Obviously, Sun’s rational thinking on the dialectic relationship between the “theory” and the “practice” of social movement is parallel with the Chinese traditional thought – Daoism on the connection between “Dao (the Way道)” and “Name (名)” argued by Laozi, the representative Daoist philosopher in ancient China. Whether “Dao” can be told by words is a core theoretical issue of the Chinese thought:
“Dao [Truth] can be talked about [described or theorized] in any manner each person considers feasible, though hardly any of these descriptions will be perpetually valid; Names [Descriptions] can be ascribed to Dao in any manner each person deems workable, yet hardly of these will last forever. In the beginning it is beyond us that the world and the universe [Heaven and Earth] were nameless [both inexplicable and indescribable]; [Nevertheless,] whatever happened to be possibly named [described] by us are the mother [origin of the descriptions of] myriad [all and every] things and creatures. Accordingly, I constantly refrain from my selfish [subjective] desires; In order to explore [objectively] the manifested wonder of it [Nature]; I also constantly maintain my volition [to seek objective knowledge], in order to pursue its [Nature’s] deep seeded enigma….”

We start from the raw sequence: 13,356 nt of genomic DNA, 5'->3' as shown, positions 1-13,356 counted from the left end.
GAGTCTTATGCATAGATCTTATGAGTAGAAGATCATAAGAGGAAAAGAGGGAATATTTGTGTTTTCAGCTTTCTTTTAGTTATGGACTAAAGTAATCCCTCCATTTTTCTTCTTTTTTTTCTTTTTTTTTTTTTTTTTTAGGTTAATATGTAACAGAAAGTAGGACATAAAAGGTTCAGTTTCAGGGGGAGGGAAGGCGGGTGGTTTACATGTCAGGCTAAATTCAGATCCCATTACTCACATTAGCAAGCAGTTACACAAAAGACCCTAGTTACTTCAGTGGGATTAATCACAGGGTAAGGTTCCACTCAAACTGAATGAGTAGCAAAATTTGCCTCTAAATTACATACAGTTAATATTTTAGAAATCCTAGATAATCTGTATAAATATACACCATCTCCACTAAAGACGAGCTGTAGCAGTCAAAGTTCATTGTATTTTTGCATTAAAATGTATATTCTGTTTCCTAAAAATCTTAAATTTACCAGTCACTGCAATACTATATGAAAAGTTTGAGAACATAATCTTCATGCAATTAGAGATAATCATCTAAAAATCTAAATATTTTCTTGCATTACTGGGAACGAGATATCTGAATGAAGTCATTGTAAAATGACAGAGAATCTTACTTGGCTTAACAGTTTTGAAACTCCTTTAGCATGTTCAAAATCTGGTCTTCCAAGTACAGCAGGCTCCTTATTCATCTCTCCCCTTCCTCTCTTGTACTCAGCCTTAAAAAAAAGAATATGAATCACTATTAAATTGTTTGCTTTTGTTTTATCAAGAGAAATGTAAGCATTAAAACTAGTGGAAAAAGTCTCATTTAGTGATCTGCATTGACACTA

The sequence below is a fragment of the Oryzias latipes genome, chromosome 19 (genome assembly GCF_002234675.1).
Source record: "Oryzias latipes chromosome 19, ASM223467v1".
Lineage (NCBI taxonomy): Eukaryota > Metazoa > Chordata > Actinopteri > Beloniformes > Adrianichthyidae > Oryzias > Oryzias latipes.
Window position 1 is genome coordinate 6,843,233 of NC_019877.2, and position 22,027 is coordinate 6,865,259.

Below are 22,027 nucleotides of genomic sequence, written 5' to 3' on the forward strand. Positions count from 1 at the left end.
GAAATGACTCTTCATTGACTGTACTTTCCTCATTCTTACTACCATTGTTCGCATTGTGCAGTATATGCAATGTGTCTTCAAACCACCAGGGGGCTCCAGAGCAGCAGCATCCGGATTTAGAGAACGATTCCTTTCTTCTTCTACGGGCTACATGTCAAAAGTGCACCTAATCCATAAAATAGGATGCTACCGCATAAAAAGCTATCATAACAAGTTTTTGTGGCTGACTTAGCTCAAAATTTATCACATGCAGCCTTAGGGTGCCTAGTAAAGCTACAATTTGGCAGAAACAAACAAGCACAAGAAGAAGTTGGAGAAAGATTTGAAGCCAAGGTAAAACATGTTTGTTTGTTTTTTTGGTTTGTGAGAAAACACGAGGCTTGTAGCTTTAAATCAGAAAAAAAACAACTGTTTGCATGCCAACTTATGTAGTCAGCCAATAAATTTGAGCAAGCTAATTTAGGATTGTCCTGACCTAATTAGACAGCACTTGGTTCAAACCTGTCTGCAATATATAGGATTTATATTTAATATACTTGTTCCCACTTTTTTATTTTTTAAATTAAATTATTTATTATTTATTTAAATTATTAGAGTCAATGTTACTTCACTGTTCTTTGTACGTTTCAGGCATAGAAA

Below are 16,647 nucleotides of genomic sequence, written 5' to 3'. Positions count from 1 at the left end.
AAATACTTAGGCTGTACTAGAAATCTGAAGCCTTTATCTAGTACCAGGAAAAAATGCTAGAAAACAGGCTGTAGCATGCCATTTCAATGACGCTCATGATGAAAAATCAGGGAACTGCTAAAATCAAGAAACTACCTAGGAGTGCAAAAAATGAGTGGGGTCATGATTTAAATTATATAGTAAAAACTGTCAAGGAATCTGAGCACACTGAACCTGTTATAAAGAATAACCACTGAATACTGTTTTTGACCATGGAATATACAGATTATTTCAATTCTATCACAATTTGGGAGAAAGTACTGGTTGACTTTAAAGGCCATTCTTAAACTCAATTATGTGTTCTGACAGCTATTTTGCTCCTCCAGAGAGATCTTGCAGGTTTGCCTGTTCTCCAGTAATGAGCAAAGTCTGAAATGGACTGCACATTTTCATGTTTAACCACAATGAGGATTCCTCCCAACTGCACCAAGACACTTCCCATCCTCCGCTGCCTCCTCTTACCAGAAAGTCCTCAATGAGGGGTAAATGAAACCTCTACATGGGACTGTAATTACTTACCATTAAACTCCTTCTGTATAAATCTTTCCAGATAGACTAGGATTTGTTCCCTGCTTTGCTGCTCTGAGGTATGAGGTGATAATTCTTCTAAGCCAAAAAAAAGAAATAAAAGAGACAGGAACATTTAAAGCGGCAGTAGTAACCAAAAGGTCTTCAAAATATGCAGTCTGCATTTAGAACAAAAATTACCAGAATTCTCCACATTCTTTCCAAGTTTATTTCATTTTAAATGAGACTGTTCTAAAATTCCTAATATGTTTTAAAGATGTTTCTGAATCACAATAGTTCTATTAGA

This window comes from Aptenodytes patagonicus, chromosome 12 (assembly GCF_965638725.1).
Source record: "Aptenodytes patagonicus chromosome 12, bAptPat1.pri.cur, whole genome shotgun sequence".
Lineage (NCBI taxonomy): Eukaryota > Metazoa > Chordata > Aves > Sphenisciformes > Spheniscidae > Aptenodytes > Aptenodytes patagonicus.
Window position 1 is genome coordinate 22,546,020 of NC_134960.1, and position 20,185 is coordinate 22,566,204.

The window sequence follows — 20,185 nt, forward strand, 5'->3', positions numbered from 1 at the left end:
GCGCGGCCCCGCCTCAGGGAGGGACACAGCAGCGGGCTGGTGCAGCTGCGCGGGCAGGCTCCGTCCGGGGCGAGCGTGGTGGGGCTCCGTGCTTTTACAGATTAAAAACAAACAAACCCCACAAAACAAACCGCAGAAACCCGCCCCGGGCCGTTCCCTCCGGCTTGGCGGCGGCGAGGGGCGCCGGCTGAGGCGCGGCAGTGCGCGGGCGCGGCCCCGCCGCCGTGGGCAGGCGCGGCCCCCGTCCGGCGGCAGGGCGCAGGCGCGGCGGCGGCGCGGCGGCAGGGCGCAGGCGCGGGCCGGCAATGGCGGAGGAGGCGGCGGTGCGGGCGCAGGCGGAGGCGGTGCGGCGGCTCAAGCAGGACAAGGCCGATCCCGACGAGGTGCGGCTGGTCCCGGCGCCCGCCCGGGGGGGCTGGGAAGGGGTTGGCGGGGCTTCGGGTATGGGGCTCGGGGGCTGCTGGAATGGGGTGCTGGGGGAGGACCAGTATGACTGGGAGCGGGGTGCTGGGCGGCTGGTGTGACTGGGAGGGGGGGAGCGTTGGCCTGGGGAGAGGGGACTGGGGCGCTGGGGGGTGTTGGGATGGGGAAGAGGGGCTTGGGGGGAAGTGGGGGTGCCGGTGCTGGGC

Besides the above translation of the First Chapter of Daodejing (道德經), we can have Laozi’s philosophical theory on “Dao” with our own interpretation: if “Dao” can be told by the words we use, the words are not representing the exact of “Dao”. Also, the “Name” which can be represented by the words we use is not the exact of “Name”. The “Namelessness (無名)” and the “Name (有名)” are both the only origins of all beings in the universe. If we move towards “Dao” without desire (無欲), we have an opportunity to completely understand what “Dao” is. On the contrary, if we move towards “Dao” with desire (有欲), we can only touch the surface of “Dao” embodied by the vicissitudinous changing of beings.
(See: The Theory and Practice of Anti-Globalization Movement: Case Studies of the Independent Media in the Chinese Societies – Hong Kong and Taiwan. Bonn: Bonn University. 2014)
 See: Huang, Zhao (黃釗) (1991). The Annotation and Interpretation of Silk Book Laozi (帛書老子校注析). Taipei: Studentbook. p. 3.
 See: Chen, Lee Sun (陳麗生) (2011). Laozi’s Daodejing — The English & Chinese Translation Based on Laozi’s Original Daoism (老子的道德經 – 中英白話句解與老學研究). USA: iUniverse. p. 133.